There has always been a strong relationship between education and philosophy - especially political philosophy. Renewed concern about the importance and efficacy of political education has revived key questions about the connections between the power to govern, and the power to educate. Although these themes are not always prominent in commentaries, political writings have often been very deeply concerned with both educational theory and practice. This invaluable book will introduce the reader to key concepts and disputes surrounding educational themes in the history of political thought.

The book draws together a fascinating range of educational pioneers and thinkers from the canon of philosophers and philosophical schools, from Plato and Aristotle, down to Edward Carpenter and John Dewey, with attention along the way paid to both individual authors like Thomas Hobbes and Mary Wollstonecraft, as well as to intellectual movements, such as the Scottish Enlightenment and the Utopian Socialists. Each thinker or group is positioned in their historical context, and each chapter addresses the structure of the theory and argument, considering both contemporaneous and current controversies. A number of themes run throughout the volume:

  • an analysis of pedagogy, socialisation, schooling and university education, with particular relation to public and private life, and personal and political power
  • references to the historical and intellectual context
  • an overview of the current reception, understanding and interpretation of the thinker in question
  • the educational legacy of the theories or theorists.

This book will be of interest to students, researchers and scholars of education, as well as students and teachers of political theory, the history of political thought, and social and political philosophy.

chapter |5 pages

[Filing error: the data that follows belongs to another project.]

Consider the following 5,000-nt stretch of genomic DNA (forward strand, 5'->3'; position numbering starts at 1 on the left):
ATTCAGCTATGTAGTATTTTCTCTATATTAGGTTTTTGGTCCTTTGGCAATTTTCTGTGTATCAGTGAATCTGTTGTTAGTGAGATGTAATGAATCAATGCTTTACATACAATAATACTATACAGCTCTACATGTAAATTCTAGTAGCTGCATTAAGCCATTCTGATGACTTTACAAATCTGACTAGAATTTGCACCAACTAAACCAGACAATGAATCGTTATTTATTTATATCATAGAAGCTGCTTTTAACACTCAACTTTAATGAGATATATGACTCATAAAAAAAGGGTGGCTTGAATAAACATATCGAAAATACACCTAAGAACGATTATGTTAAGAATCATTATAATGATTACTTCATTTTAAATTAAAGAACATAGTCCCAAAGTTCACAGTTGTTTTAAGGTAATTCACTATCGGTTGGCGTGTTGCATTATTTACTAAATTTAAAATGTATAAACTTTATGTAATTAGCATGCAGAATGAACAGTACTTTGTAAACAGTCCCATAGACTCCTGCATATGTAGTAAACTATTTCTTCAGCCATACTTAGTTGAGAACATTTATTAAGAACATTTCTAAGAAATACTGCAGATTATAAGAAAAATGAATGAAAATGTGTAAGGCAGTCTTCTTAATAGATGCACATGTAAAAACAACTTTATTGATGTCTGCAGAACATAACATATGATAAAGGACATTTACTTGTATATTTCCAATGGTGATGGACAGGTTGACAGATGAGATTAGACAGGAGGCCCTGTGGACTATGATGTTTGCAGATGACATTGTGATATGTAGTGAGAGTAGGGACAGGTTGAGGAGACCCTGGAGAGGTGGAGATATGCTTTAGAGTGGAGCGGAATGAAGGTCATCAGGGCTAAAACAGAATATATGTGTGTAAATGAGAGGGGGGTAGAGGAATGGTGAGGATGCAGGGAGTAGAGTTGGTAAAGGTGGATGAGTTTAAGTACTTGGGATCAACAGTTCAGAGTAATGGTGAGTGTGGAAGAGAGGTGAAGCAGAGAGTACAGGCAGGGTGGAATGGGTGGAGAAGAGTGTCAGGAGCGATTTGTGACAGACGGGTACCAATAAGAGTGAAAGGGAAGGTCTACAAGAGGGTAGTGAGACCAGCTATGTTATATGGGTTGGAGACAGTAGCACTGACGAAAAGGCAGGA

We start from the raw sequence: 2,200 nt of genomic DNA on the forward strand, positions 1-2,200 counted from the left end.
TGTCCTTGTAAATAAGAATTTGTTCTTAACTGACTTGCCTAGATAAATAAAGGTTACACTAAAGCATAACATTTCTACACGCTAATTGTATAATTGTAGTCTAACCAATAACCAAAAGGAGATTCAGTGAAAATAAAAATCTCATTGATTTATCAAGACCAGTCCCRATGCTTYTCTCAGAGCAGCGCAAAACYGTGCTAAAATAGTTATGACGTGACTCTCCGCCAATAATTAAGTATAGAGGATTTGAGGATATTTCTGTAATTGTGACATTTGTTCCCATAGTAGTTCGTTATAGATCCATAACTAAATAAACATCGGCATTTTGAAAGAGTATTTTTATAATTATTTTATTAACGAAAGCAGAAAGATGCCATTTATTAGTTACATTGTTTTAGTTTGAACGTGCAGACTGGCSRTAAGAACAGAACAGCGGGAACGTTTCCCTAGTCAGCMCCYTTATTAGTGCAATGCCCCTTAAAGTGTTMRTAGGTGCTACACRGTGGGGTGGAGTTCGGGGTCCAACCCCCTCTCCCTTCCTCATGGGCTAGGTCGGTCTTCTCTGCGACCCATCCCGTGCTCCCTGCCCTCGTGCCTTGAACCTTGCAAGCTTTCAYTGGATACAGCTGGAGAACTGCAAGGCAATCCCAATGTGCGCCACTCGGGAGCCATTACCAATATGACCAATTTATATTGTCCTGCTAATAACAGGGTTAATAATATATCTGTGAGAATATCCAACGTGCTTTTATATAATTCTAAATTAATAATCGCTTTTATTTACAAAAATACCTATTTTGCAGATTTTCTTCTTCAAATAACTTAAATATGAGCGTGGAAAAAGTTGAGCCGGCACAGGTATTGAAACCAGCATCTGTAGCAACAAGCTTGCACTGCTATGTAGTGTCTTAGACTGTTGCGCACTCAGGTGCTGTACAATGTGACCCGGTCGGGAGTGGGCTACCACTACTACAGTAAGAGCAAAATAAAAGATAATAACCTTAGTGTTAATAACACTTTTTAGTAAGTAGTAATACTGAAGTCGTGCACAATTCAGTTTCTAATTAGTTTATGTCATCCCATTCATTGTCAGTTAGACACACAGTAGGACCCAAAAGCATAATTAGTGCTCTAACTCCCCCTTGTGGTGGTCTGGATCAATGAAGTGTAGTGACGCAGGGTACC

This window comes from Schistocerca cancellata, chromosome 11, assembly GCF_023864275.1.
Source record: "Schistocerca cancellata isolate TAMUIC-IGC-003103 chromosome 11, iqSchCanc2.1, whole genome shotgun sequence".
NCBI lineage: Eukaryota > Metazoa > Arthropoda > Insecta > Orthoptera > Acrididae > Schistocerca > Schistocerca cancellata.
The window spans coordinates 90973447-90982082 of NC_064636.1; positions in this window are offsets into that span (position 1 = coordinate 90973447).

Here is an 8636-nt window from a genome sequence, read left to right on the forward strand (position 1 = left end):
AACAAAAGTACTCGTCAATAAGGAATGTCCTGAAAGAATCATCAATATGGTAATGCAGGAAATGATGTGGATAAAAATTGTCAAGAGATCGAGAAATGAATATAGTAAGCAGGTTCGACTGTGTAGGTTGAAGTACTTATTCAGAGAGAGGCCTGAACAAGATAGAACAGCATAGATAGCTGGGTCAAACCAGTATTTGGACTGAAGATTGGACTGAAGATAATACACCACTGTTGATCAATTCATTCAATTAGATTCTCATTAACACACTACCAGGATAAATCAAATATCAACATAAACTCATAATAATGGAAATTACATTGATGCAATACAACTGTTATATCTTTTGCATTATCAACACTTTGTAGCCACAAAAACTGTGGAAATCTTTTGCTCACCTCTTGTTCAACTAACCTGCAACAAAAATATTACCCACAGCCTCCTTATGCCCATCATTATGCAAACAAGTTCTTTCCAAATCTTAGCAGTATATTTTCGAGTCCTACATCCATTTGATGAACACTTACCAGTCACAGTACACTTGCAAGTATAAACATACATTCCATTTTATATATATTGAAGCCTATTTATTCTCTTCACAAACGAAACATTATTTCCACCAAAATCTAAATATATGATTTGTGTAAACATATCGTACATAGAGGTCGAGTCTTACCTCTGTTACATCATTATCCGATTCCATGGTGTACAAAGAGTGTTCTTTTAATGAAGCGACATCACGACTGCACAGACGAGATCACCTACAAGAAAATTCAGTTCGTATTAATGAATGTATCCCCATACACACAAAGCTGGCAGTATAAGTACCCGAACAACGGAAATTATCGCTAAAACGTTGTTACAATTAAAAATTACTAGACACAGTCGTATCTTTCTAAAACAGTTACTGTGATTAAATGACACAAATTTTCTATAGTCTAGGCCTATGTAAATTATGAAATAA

Education and political theory
ByChristopher Brooke, Elizabeth Frazer

chapter |15 pages

Socrates, Plato, erôs, and liberal education

ByMark L. McPherran

chapter |14 pages

Philosophy and education in Stoicism of the Roman imperial era

ByG. Reydams-Schils

chapter |14 pages

Medieval theories of education

Hugh of St Victor and John of Salisbury
ByBrian D. FitzGerald

chapter |17 pages

Education, Erasmian humanism, and More's Utopia

ByJohn M. Parrish

chapter |20 pages

Teaching the Leviathan

Thomas Hobbes on education
ByTeresa M. Bejan

chapter |12 pages

Locke on education and the rights of parents

ByAlex Tuckness

chapter |14 pages

Rousseau's philosophy of transformative, ‘denaturing' education

ByPatrick Riley

chapter |16 pages

Educational theory and the social vision of the Scottish Enlightenment

ByRyan Patrick Hanley

chapter |15 pages

Mary Wollstonecraft and Catharine Macaulay on education

ByElizabeth Frazer

chapter |18 pages

Self-cultivation (Bildung) and sociability between mankind and the nation

Fichte and Schleiermacher on higher education
ByAlexander Schmidt

chapter |16 pages

Education and utopia

Robert Owen and Charles Fourier
ByDavid Leopold

chapter |15 pages

Harriet Martineau and the Unitarian tradition in education

ByRuth Watts

chapter |15 pages

J. S. Mill on education

ByAlan Ryan

chapter |13 pages

Feminist thinking on education in Victorian England

ByLaura Schwartz

chapter |15 pages

Idealism and education

ByAndrew Vincent

chapter |15 pages

‘Affection in Education'

Edward Carpenter, John Addington Symonds, and the politics of Greek love
ByJosephine Crawley Quinn, Christopher Brooke

chapter |18 pages

John Dewey

Saviour of American education or worse than Hitler?
ByRichard Pring